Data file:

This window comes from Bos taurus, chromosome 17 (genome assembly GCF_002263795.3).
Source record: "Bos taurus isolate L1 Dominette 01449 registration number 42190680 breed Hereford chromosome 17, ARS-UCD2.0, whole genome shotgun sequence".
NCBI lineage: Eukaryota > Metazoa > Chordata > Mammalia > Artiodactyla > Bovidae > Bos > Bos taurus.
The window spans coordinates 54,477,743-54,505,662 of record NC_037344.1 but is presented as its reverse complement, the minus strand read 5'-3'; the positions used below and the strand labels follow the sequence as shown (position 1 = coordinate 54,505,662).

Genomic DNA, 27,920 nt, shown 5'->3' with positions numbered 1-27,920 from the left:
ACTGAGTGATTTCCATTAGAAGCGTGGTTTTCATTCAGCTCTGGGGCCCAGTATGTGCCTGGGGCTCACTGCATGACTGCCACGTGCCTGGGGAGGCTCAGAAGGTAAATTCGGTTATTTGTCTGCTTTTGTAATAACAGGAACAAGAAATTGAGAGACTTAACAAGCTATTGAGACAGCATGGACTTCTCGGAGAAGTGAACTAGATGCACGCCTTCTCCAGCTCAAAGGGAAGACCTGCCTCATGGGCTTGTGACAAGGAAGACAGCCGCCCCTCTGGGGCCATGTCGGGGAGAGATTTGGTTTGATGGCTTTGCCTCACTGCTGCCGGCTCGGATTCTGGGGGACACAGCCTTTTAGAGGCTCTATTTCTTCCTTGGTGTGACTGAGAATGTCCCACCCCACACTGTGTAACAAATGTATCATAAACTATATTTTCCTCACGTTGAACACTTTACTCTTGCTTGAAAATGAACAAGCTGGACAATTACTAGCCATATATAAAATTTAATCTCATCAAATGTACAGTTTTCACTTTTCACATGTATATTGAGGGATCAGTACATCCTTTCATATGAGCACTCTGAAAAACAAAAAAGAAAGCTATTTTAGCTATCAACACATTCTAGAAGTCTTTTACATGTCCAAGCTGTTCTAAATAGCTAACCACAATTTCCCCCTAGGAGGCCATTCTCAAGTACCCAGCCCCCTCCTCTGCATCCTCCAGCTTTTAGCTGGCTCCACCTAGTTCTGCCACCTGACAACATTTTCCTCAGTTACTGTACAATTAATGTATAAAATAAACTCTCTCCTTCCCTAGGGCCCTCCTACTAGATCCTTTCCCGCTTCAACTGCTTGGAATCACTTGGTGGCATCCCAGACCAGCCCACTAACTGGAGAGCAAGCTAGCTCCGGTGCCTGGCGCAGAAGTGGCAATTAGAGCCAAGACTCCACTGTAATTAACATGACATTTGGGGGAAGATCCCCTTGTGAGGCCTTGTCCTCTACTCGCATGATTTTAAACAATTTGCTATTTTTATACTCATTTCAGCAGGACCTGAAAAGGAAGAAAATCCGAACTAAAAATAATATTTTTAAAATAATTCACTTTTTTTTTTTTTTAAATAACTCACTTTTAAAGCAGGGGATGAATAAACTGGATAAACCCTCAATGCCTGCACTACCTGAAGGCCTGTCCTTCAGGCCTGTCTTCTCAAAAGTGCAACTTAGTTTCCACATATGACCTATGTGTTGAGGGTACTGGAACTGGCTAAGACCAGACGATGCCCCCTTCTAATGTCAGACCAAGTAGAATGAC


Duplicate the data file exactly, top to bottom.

This window comes from Bos taurus, chromosome 17 (genome assembly GCF_002263795.3).
Source record: "Bos taurus isolate L1 Dominette 01449 registration number 42190680 breed Hereford chromosome 17, ARS-UCD2.0, whole genome shotgun sequence".
NCBI lineage: Eukaryota > Metazoa > Chordata > Mammalia > Artiodactyla > Bovidae > Bos > Bos taurus.
The window spans coordinates 54,477,743-54,505,662 of record NC_037344.1 but is presented as its reverse complement, the minus strand read 5'-3'; the positions used below and the strand labels follow the sequence as shown (position 1 = coordinate 54,505,662).

Genomic DNA, 27,920 nt, shown 5'->3' with positions numbered 1-27,920 from the left:
ACTGAGTGATTTCCATTAGAAGCGTGGTTTTCATTCAGCTCTGGGGCCCAGTATGTGCCTGGGGCTCACTGCATGACTGCCACGTGCCTGGGGAGGCTCAGAAGGTAAATTCGGTTATTTGTCTGCTTTTGTAATAACAGGAACAAGAAATTGAGAGACTTAACAAGCTATTGAGACAGCATGGACTTCTCGGAGAAGTGAACTAGATGCACGCCTTCTCCAGCTCAAAGGGAAGACCTGCCTCATGGGCTTGTGACAAGGAAGACAGCCGCCCCTCTGGGGCCATGTCGGGGAGAGATTTGGTTTGATGGCTTTGCCTCACTGCTGCCGGCTCGGATTCTGGGGGACACAGCCTTTTAGAGGCTCTATTTCTTCCTTGGTGTGACTGAGAATGTCCCACCCCACACTGTGTAACAAATGTATCATAAACTATATTTTCCTCACGTTGAACACTTTACTCTTGCTTGAAAATGAACAAGCTGGACAATTACTAGCCATATATAAAATTTAATCTCATCAAATGTACAGTTTTCACTTTTCACATGTATATTGAGGGATCAGTACATCCTTTCATATGAGCACTCTGAAAAACAAAAAAGAAAGCTATTTTAGCTATCAACACATTCTAGAAGTCTTTTACATGTCCAAGCTGTTCTAAATAGCTAACCACAATTTCCCCCTAGGAGGCCATTCTCAAGTACCCAGCCCCCTCCTCTGCATCCTCCAGCTTTTAGCTGGCTCCACCTAGTTCTGCCACCTGACAACATTTTCCTCAGTTACTGTACAATTAATGTATAAAATAAACTCTCTCCTTCCCTAGGGCCCTCCTACTAGATCCTTTCCCGCTTCAACTGCTTGGAATCACTTGGTGGCATCCCAGACCAGCCCACTAACTGGAGAGCAAGCTAGCTCCGGTGCCTGGCGCAGAAGTGGCAATTAGAGCCAAGACTCCACTGTAATTAACATGACATTTGGGGGAAGATCCCCTTGTGAGGCCTTGTCCTCTACTCGCATGATTTTAAACAATTTGCTATTTTTATACTCATTTCAGCAGGACCTGAAAAGGAAGAAAATCCGAACTAAAAATAATATTTTTAAAATAATTCACTTTTTTTTTTTTTTAAATAACTCACTTTTAAAGCAGGGGATGAATAAACTGGATAAACCCTCAATGCCTGCACTACCTGAAGGCCTGTCCTTCAGGCCTGTCTTCTCAAAAGTGCAACTTAGTTTCCACATATGACCTATGTGTTGAGGGTACTGGAACTGGCTAAGACCAGACGATGCCCCCTTCTAATGTCAGACCAAGTAGAATGAC